• Solnit says: The future is a night in which we cannot see far. We can only navigate it by looking to the past where we can count our victories and measure change and see how power grows and imagination shifts.
  • Take a moment to think of an example, from the past or present, of bigscale positive change? What examples of power shifts and victories have we seen? [Invite a few participants to share.]
  • Solnit quotes Mariame Kaba saying that “Hope is a discipline.” What do you think she means by this?
  • How might an idealistic or realistic approach help us cultivate active hope? Personally, which do you find more motivating?

Prompt action

8 min


Facilitator prompts the group:

  1. Find a picture (one of your own images, online or take a new one) of something that gives you hope.
    • Think to yourself, why you selected it, and then make it your screensaver/ backdrop for at least a week.
  2. Research a climate organization in your country or region and find out what hopeful action they are taking to combat climate change.
    • Consider following them or joining their list to hear about action in your area.

Close with intention

3 min

Facilitator read out loud:

In the exploration we just experienced we thought about how to remain hopeful in a climate-changing world. We listened to a talk by Rebecca Solnit on balancing idealism and realism as a way to engage with the tensions that surface.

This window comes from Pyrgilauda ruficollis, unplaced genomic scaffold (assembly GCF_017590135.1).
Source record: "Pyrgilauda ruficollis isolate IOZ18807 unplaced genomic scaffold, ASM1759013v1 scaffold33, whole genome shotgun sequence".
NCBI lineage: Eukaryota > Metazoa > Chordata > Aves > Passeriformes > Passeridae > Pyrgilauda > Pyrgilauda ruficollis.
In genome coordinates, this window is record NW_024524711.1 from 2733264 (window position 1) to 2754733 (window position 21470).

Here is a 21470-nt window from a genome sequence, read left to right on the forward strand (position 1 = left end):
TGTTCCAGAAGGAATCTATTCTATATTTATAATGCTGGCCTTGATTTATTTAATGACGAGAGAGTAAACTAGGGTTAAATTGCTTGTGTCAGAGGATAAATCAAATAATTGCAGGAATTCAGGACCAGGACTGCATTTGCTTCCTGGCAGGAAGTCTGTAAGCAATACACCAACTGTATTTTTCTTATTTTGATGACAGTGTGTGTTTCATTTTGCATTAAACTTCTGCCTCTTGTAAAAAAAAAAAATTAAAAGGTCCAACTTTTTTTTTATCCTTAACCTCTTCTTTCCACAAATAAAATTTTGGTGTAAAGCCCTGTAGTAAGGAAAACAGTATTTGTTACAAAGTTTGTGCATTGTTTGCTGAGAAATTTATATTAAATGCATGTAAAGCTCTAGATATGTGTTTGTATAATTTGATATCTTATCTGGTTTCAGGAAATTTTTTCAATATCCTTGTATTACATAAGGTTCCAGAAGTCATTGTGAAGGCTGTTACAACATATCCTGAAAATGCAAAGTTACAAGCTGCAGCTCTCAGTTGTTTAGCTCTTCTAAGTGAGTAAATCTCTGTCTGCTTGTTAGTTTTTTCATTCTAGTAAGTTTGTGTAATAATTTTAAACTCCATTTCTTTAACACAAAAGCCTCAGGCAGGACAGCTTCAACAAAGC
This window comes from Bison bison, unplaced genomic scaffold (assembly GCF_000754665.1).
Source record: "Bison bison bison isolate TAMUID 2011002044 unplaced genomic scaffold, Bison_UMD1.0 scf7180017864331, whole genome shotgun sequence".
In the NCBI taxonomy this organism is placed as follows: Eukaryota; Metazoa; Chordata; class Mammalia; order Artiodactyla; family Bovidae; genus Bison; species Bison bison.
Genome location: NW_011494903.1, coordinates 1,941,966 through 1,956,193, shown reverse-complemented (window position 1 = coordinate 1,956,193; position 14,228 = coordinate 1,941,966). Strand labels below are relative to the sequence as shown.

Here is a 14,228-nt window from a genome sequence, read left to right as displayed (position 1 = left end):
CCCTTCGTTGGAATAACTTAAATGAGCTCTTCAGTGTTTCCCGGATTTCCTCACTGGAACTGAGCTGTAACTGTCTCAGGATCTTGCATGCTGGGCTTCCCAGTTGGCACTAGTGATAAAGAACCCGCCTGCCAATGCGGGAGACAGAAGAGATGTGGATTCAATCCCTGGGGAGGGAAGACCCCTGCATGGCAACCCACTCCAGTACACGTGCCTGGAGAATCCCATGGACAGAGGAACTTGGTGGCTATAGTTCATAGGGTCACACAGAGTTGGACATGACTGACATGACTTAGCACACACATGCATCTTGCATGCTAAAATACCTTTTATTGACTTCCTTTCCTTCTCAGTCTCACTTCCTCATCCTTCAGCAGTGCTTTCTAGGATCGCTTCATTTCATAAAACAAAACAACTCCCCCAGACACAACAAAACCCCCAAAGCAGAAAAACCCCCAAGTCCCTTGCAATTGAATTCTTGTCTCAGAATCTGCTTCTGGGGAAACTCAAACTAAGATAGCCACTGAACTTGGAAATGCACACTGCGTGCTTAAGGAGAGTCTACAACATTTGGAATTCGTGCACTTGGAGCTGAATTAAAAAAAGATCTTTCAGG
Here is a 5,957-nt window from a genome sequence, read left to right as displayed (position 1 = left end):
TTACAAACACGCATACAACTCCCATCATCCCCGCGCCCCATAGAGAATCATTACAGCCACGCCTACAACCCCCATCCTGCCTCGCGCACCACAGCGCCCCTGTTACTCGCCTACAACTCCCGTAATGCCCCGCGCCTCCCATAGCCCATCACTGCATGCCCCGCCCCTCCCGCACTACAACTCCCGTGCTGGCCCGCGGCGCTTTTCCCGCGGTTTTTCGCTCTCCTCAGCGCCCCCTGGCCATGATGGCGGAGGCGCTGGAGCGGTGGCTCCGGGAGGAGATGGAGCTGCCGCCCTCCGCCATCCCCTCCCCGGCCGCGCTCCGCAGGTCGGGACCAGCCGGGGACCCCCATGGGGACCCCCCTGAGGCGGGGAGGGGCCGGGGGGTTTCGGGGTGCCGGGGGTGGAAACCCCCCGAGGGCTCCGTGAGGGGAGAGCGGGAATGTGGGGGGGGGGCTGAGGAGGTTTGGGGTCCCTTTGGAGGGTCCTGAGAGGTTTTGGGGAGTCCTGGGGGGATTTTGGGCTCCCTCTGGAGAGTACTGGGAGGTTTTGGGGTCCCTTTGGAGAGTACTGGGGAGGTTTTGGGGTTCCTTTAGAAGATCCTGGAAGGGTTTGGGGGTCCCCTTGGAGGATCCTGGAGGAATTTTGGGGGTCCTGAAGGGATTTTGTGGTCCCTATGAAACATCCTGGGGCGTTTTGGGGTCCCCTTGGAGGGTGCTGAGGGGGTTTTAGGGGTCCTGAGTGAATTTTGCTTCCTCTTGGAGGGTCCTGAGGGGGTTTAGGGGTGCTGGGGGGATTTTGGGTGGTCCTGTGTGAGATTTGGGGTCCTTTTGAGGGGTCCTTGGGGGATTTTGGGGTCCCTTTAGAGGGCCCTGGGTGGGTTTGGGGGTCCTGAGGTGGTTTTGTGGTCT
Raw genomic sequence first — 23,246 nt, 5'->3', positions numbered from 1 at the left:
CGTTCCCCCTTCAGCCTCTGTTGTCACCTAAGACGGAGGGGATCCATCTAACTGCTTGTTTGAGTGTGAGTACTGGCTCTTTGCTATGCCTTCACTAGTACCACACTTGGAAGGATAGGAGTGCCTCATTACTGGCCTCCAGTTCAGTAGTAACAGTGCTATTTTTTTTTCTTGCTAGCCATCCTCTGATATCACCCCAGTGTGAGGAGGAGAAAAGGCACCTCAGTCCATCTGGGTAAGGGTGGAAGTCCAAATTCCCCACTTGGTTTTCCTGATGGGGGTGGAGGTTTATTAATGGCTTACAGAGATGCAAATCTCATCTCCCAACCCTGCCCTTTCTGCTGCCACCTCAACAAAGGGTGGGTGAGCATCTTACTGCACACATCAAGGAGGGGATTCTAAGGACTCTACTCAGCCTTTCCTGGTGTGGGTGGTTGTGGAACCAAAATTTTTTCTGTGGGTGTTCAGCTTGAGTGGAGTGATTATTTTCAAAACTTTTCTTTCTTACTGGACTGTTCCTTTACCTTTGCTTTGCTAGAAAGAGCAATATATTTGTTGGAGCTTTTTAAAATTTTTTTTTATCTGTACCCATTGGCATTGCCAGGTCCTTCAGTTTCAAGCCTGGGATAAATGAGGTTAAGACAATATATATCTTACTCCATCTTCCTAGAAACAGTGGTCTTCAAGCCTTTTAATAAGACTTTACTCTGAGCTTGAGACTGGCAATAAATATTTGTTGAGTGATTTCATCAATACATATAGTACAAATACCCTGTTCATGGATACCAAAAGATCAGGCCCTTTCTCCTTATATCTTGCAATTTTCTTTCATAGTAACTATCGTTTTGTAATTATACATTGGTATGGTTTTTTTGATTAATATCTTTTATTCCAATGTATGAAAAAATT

Later in the same Rebecca Solnit talk, she says:

I want to leave you with a reminder that we already live in an impossible world. Only a few decades ago, a world powered by renewables [solar, wind, etc] was impossible. These were weak, inefficient technologies then, but we are at the inception of an energy revolution far greater than the Industrial Revolution and its steam power. Go back further and women having the vote or slavery ending were wild far-fetched things whose advocates were told they were naive dreamers of impossible things. … Unimaginable is not impossible. Looking back, we can see how stubborn idealism built the best parts of the world we are in now.

Both idealism and realism can help us face climate realities and take action at the scale that this challenge demands. Thinking about hope more deeply allows for active engagement, either stemming from the real world we see or the ideal one we imagine.

Facilitator prompts the group:

  • What is one commitment you will take in the coming week as a result of this exploration?